There is only one Ice and Vice store in New York and it took me a while to find it. After jumping on the subway I got off at East Broadway and just wandered round following the map on my phone. I’m not going to lie, I didn’t feel totally safe going there solo so if you go, make sure you go with someone! And by if, I mean when because you need this ice cream in your life! After I found the store it took me a while to choose what I wanted. The store offer samples so if you’re stuck or you don’t know what you like, don’t be afraid to ask!
The menu is so luxurious and different to anything I’ve had before it took me a while to settle on flavours. I went for a double scoop in a blue salted corn cone with honey (coming in around $8-9). And in the cone I had Food.Drunk and Opium Den. Simply put, Food.Drunk is everything. Opium Den was great but Food.Drunk was just on another level. Created by bloggers for a limited run (as I understand it) the Food.Drunk flavour is cherry, lemon, lime with hidden blue “bubblegum” fudge. It’s now my favourite ice cream flavour and I’ll probably never have it again. Time to get creative at home I think!
- 221 East Broadway, New York, NY 10002, USA
Cookies. Most people know about Momofuku Milk Bar but if you don’t it’s the sister bakery of the Momofuku restaurants. Having first seen David Chang and Christina Tosi on various Masterchef programs I decided I had to try something Momo-based when I was in New York. Unfortunately I had no time for noodles so opted to grab some cookies from a Milk Bar (one of six stores in NY) instead. On my last day I decided to take a walk up to Central Park and stop off on the way to get some cookies. This was a hilarious trek which ended up with me actually walking past the milk bar due to it being so inconspicuous. Seriously, there was one small sign by the door not even above it so when I was walking along at first I didn’t see it until I doubled back on the opposite side of the road. But I made it.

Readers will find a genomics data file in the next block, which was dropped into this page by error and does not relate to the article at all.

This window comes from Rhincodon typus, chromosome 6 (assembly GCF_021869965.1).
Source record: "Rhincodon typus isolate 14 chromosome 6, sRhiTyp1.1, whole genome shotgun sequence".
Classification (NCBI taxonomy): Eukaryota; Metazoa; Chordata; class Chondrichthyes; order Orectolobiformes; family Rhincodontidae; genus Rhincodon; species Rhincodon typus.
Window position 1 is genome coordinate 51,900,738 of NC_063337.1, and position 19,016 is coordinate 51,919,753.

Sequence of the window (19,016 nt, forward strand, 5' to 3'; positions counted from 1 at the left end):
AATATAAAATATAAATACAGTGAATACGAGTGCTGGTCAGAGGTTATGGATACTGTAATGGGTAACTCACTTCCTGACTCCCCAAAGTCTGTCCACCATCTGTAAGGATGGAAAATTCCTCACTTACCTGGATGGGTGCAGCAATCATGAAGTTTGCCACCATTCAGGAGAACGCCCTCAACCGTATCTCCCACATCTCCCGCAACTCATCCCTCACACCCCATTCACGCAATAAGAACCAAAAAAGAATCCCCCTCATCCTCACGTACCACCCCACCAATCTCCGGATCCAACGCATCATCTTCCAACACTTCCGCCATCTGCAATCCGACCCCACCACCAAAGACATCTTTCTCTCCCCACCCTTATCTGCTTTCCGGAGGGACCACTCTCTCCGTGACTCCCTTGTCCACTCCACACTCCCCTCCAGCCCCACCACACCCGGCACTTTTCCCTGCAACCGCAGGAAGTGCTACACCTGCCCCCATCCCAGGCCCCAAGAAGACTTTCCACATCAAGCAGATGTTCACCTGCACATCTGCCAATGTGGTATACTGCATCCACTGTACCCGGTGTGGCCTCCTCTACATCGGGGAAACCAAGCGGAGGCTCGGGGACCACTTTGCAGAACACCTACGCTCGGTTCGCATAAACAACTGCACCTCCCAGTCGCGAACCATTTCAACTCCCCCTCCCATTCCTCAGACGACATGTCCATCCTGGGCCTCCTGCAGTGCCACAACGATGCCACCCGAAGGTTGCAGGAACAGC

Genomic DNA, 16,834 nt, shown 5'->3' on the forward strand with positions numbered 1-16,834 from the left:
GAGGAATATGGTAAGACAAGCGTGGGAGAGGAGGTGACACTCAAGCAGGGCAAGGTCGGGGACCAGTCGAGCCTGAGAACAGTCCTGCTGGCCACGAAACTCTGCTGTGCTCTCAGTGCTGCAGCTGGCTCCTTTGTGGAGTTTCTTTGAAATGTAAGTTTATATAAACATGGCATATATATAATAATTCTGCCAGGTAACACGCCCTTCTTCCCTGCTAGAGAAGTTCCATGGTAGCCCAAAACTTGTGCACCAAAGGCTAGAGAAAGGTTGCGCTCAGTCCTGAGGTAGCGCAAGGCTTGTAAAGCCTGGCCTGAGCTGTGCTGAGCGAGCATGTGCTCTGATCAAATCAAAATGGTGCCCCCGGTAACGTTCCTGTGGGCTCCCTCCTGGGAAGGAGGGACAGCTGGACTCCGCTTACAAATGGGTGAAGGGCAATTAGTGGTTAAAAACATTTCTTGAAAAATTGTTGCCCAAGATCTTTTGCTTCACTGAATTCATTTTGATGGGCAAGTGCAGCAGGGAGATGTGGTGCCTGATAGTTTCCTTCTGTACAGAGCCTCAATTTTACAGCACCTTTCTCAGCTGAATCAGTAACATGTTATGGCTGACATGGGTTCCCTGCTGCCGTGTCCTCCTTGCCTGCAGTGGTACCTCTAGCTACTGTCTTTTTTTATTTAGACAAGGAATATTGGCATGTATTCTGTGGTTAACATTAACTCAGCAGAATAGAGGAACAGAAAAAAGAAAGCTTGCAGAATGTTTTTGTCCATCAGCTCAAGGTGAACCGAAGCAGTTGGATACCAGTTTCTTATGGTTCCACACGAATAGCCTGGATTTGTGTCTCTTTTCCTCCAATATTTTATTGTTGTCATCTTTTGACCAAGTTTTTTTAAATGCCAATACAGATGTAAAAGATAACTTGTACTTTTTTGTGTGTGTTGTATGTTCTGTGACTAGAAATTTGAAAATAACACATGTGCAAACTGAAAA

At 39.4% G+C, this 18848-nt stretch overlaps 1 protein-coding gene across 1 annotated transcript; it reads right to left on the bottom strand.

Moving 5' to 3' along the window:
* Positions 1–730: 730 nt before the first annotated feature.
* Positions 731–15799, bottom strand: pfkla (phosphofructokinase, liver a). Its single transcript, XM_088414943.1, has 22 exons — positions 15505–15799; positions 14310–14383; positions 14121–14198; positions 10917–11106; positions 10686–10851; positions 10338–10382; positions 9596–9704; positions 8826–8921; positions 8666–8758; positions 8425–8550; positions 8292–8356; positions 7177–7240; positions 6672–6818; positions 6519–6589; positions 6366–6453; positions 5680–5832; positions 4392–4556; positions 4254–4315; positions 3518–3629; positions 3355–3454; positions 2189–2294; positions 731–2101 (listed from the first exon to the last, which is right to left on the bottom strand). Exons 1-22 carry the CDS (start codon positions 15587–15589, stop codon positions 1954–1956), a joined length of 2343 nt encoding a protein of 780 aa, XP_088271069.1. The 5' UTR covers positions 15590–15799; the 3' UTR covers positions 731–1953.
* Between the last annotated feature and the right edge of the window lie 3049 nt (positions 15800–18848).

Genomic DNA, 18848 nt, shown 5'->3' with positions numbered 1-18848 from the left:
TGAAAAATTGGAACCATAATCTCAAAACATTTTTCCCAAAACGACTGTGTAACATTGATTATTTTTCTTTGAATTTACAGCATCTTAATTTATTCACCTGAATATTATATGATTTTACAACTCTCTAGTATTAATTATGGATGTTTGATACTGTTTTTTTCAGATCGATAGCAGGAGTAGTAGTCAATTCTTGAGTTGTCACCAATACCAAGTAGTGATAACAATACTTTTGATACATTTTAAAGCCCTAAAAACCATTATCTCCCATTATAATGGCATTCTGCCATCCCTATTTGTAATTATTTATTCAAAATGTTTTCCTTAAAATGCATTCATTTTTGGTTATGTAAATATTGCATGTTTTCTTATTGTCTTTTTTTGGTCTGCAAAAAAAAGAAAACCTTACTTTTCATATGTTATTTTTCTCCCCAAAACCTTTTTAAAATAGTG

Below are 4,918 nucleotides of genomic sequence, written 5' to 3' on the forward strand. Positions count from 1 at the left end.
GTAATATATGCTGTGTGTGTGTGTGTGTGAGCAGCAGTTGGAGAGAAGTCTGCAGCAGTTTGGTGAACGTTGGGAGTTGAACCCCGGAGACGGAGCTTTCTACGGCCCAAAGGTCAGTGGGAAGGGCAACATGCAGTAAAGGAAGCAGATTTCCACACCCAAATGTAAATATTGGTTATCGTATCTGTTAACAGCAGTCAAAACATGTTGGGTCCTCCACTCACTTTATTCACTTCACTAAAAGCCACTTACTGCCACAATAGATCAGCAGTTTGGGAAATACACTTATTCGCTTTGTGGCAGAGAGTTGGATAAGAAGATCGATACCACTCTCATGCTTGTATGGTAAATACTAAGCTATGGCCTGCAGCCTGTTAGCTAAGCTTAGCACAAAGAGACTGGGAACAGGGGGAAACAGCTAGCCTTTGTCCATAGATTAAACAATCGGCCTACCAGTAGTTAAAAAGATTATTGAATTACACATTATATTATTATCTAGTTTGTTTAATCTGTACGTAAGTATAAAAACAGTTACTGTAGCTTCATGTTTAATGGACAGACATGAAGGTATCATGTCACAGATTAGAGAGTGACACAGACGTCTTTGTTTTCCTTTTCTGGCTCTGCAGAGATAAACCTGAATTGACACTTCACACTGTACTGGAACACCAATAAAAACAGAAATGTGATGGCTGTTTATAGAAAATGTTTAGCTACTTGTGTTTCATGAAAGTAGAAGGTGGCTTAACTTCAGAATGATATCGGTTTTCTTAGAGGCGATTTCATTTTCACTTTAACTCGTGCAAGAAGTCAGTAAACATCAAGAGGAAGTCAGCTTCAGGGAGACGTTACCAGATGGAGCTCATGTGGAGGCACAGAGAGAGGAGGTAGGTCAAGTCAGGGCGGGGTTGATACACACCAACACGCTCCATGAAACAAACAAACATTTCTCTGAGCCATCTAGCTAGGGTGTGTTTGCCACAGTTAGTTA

As I was on my own and limited for time I wasn’t really there to enjoy the bar part of the bakery which seemed to be set back and possibly downstairs. But I did take the time to have a proper look round in the main ‘shop’. It was low lit and had a fabulously coloured menu which took up the whole left side wall . Sweet treats and ingredients were located on shelves on the right and I deliberated over which cookies I wanted to try. In the end I chose a compost cookie, a cornflake-chocolate-chip-marshmallow cookie and a rather colourful confetti cookie – $2.25 each or $6.25 for three.
First up the confetti cookie was way softer than I thought and just gave you a hit of vanilla when you ate it. It’s basically a confetti cake in cookie form which has just been more concentrated with vanilla. It was a lot sweeter than I thought it would be but very pretty. The cornflake-chocolate-chip-marshmallow cookie I got as I was curious about the combination. It turned out it was a lot like eating a breakfast bar that you get here in the UK, especially with the cornflakes and the soft marshmallow consistency. This cookie was very buttery and salty and was definitely something you wouldn’t eat more than one of in one go. And finally the compost cookie. I’ve never had a compost cookie before but the basic idea is that they are made up from sweet and salty kitchen scraps. This cookie was definitely salty but it was also less soft than the other two cookies. There was a mild taste of coffee along with chocolate and was unlike any other cookie I’ve eaten before. In fact I still can’t decide what is even in it. The ingredients are very unfriendly to the general home baker and I wouldn’t recommend trying to make them at home unless following your own recipe! But if you’re in the vicinity of a Milk Bar you should check them out.
- 15 West 56th St, New York, NY 10019, USA
I look forward to heading back to New York at some point in the future to track down some more tasty (junk?!) food. If you’ve been or have suggestions of where to visit, why not drop me a comment? I’d love to hear from you.